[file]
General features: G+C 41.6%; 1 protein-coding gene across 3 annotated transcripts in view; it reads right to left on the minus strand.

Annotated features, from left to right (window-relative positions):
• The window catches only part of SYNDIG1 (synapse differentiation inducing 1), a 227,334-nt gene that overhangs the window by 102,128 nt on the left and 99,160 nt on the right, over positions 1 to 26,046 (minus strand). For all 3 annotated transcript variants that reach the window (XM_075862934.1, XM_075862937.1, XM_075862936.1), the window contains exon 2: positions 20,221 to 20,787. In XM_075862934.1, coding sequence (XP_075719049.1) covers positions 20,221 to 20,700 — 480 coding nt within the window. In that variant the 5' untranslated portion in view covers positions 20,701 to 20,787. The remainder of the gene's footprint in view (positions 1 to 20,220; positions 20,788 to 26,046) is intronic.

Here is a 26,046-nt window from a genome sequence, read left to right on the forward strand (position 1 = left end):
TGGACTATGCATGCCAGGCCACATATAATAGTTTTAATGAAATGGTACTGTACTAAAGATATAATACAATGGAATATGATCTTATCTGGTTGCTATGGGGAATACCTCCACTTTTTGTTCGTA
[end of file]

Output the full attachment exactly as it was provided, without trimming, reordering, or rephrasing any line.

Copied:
General features: G+C 41.6%; 1 protein-coding gene across 3 annotated transcripts in view; it reads right to left on the minus strand.

Annotated features, from left to right (window-relative positions):
• The window catches only part of SYNDIG1 (synapse differentiation inducing 1), a 227,334-nt gene that overhangs the window by 102,128 nt on the left and 99,160 nt on the right, over positions 1 to 26,046 (minus strand). For all 3 annotated transcript variants that reach the window (XM_075862934.1, XM_075862937.1, XM_075862936.1), the window contains exon 2: positions 20,221 to 20,787. In XM_075862934.1, coding sequence (XP_075719049.1) covers positions 20,221 to 20,700 — 480 coding nt within the window. In that variant the 5' untranslated portion in view covers positions 20,701 to 20,787. The remainder of the gene's footprint in view (positions 1 to 20,220; positions 20,788 to 26,046) is intronic.

Here is a 26,046-nt window from a genome sequence, read left to right on the forward strand (position 1 = left end):
TGGACTATGCATGCCAGGCCACATATAATAGTTTTAATGAAATGGTACTGTACTAAAGATATAATACAATGGAATATGATCTTATCTGGTTGCTATGGGGAATACCTCCACTTTTTGTTCGTA